Kristine Dalton is an Assistant Professor at the University of Waterloo School of Optometry & Vision Science. She created the Vision & Motor Performance Lab in 2013 and the Sports Vision Clinic in 2014.
In principle, sports vision sounds simple – just “manage the vision care needs of athletes”. In practice though, it doesn’t always seem to be quite so clear-cut. Who are our athletes? What are their visual needs? Are they really any different than the rest of our patients? Can athletes’ vision be trained? These are all very good questions, some with simpler answers than others.
First of all, who are our athletes? Professional sportsmen, Olympians, junior hockey players, college and varsity teams? Yes, in some cases we have all of these athletes in our practices. But there are others too: weekend warriors, youth in the community, the runner who passes your house every morning, players on your recreational baseball team. All of these people are our athletes too, but we will never realize it unless we take the time to ask our patients if they play sports.
Vision care for athletes
What are the vision care needs of athletes? This in part depends on their sport(s) of choice, as well as their level of competition and their motivation to improve. At least 80% of the information athletes use to play sport is visual, and a 2007 survey of Olympic level athletes determined that 87% of athletes felt that vision was important to their performance in their chosen sport.1
Yet, despite the recognized role of vision in sports performance, approximately 50% of athletes have out-of-date eye exams and up to 25% of them have never had an eye exam.2-4 Perhaps the greatest reason athletes don’t access vision care resources is because they assume that success in sport means their vision must be good. Generally, athletes don’t realize that routine eye care may improve their ‘good vision’ in addition to improving their performance. As in many other areas, more education is needed to get this message across loud and clear.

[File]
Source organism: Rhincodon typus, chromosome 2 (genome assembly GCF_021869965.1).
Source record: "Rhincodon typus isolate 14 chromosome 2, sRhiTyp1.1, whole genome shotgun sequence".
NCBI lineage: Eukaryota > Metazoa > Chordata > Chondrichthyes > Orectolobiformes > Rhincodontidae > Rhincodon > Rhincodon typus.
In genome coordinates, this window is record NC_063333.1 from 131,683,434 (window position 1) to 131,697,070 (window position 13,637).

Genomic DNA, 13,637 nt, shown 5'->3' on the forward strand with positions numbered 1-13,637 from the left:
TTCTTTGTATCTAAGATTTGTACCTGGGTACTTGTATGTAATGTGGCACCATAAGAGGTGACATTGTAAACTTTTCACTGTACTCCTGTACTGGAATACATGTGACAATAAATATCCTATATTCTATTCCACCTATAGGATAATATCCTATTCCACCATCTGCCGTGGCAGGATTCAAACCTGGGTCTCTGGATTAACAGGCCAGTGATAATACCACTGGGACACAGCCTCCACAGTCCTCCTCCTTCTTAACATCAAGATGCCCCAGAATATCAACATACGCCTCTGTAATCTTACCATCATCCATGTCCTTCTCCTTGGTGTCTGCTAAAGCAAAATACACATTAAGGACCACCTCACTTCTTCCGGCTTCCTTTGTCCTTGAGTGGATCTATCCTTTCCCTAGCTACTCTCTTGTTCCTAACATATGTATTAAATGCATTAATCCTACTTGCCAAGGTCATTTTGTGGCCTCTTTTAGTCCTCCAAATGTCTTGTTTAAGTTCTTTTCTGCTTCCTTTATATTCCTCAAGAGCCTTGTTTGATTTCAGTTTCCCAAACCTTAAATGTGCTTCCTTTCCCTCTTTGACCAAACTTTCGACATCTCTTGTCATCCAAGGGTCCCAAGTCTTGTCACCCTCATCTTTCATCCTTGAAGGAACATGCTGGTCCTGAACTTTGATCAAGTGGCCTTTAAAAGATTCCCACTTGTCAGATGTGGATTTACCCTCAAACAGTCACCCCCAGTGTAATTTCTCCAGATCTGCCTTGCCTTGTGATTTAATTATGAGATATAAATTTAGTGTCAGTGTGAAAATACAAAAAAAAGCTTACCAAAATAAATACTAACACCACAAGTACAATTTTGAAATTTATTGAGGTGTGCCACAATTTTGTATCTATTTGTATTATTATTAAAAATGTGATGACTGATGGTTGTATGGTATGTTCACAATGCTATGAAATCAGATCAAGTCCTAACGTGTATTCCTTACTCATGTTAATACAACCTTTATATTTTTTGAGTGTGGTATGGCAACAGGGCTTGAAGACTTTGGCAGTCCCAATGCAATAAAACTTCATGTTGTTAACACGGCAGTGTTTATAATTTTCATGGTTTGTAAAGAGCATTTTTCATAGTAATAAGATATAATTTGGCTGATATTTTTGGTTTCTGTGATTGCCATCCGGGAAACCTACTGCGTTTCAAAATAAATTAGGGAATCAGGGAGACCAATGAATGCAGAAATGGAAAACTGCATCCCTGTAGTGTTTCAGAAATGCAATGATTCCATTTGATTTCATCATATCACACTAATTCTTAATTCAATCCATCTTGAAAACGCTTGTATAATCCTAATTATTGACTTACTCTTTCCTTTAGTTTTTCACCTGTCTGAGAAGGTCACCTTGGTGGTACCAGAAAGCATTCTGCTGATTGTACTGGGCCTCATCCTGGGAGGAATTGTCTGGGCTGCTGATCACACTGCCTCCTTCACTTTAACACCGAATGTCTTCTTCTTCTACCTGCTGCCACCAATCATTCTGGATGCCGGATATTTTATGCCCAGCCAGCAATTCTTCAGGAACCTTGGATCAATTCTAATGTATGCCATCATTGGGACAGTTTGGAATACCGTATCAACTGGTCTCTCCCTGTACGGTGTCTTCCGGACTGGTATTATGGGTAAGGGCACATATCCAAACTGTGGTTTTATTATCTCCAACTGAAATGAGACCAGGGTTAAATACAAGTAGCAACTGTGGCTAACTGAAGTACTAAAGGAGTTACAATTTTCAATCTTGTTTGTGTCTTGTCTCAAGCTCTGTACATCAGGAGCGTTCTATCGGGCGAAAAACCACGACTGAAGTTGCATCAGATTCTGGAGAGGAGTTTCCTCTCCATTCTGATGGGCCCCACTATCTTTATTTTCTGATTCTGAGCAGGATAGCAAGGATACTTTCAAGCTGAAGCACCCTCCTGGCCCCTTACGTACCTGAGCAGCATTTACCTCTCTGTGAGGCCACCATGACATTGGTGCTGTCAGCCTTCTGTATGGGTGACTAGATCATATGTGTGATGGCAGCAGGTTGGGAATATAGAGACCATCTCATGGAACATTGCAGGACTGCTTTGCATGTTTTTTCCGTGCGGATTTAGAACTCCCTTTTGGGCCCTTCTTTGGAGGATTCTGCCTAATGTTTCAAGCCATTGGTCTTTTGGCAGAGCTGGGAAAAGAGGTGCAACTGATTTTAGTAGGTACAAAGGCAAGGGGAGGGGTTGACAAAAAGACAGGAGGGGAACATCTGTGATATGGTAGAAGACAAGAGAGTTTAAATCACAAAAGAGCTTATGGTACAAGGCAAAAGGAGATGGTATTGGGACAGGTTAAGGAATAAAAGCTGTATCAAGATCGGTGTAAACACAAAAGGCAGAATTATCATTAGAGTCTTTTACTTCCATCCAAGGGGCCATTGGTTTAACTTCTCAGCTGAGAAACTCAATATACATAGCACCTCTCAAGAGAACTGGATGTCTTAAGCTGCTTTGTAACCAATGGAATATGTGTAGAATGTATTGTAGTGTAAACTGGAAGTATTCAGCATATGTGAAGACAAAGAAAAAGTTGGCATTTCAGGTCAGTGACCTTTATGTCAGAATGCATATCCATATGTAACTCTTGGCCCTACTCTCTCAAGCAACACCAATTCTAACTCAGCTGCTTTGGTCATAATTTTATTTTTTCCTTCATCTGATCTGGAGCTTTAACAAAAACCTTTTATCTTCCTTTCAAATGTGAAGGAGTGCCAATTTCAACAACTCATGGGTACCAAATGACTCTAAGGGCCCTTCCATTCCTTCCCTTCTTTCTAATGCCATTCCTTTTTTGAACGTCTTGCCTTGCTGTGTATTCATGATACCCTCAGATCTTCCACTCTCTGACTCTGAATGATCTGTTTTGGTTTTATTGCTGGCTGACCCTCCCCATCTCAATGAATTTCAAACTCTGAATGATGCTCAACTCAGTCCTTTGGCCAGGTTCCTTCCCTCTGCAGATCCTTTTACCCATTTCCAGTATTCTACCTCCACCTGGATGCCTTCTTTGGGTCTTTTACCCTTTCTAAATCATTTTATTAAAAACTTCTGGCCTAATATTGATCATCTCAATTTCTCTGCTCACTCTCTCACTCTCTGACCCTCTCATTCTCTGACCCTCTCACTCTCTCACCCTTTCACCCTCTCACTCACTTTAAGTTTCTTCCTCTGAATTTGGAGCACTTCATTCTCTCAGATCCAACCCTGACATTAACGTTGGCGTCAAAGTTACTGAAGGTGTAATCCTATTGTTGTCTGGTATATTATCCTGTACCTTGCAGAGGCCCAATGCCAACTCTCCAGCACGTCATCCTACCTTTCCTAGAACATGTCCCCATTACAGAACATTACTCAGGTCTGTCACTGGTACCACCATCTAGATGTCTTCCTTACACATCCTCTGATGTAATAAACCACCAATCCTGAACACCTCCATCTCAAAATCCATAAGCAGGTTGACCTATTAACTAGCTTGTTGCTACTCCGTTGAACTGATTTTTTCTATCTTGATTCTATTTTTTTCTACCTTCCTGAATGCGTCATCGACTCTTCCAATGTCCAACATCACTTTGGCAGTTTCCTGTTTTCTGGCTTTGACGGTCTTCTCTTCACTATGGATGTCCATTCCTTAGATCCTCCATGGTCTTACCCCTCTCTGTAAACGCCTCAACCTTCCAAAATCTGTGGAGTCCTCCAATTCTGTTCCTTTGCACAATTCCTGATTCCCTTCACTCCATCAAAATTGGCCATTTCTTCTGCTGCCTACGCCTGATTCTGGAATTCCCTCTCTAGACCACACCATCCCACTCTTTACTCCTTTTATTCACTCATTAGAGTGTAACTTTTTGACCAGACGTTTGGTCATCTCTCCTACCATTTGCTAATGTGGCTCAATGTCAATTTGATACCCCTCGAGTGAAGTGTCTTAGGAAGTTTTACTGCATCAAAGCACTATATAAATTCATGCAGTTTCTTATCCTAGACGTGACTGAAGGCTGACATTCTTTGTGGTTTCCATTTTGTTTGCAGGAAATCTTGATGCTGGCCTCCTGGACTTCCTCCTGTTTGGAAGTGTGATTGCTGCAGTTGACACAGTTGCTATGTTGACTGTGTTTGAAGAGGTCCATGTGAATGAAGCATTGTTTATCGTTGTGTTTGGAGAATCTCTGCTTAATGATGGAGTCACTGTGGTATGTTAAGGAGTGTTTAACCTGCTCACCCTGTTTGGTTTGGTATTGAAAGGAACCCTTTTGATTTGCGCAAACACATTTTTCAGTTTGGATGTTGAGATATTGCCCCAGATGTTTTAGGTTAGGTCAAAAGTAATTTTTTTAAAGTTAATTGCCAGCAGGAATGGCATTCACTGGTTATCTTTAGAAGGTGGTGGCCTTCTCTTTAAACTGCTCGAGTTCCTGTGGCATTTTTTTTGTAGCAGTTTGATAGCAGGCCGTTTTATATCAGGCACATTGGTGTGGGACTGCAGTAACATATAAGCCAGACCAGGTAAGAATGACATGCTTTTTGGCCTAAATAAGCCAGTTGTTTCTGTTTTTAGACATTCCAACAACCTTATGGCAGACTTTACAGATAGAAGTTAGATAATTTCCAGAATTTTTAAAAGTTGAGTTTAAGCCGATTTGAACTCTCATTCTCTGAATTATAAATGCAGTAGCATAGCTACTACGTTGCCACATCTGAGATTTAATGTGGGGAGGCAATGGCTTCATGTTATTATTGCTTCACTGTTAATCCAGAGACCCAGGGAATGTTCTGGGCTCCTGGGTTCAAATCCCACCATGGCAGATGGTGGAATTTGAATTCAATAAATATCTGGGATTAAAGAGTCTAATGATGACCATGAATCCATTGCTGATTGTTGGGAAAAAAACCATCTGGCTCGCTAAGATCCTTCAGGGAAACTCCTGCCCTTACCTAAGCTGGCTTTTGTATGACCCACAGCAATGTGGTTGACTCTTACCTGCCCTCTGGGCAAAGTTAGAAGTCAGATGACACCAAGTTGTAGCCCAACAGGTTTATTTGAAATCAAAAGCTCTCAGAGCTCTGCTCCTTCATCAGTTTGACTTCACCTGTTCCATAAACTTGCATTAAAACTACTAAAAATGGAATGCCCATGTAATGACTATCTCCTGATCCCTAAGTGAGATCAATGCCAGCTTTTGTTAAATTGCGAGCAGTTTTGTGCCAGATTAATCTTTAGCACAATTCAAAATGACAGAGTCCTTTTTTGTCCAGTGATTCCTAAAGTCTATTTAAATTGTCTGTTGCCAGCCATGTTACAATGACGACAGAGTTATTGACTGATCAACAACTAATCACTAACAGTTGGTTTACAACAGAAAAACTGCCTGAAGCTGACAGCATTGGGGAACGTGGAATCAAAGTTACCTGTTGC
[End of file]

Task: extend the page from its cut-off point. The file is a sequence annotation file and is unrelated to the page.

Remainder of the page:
Are athletes different?
Are the vision needs of athletes really different? We think so, but the evidence is scarce at this time. For the time being, the best answer to this question is yes, we think athlete’s vision is different from non-athletes—at least for tasks that represent the visual demands of their particular sport, such as dynamic visual acuity, but not for standard clinical measures, such as static visual acuity.5, 6
Past research has tried to expand on this understanding, but much of this work suffers from a number of flaws, the most significant being that testing equipment and methods were different for every study.5, 6 To date, there are no standardized assessment methods for sports-related visual functions. Furthermore, these studies suffered because they lacked consistent definitions of “athletes”, “non-athletes” and “elite athletes”, which means that none of them compared similar populations.
While the population issue may be difficult to work around, research groups across North America are beginning the long process of developing and validating sports vision tests, such as dynamic acuity charts, multiple object tracking programs, and visuomotor reaction time protocols. Much more work is needed in this area, but for the first time sports vision research is moving ahead with science in mind, and the outcome looks promising.
The question of visual training
We think athletes’ vision can be trained or modified in some way, such that it impacts their performance, but we are not entirely sure how. To begin to answer this question, researchers must first define what they mean by vision: does vision refer to perceptual processes such as the ability to see and resolve detail (i.e. visual acuity) or does vision refer to how we use visual perception in the real world (i.e. where and when do we look at a pitch in order to decide when to swing?). Historically, sports vision literature and clinical practice have not distinguished between these two types of ‘vision’ very clearly.
With regards to enhancing perception, or perceptual learning, studies have shown it is possible to improve visual functions such as static visual acuity,7 but training often takes thousands of hours and the effect may not be clinically significant. Enhancing our ability to use our vision however falls into the realm of motor learning research. Motor learning also appears to be possible and seems to take less time to achieve results,8-12 but the outcomes of this research are much harder to measure because improvements in sport performance can be difficult to quantify.
How to begin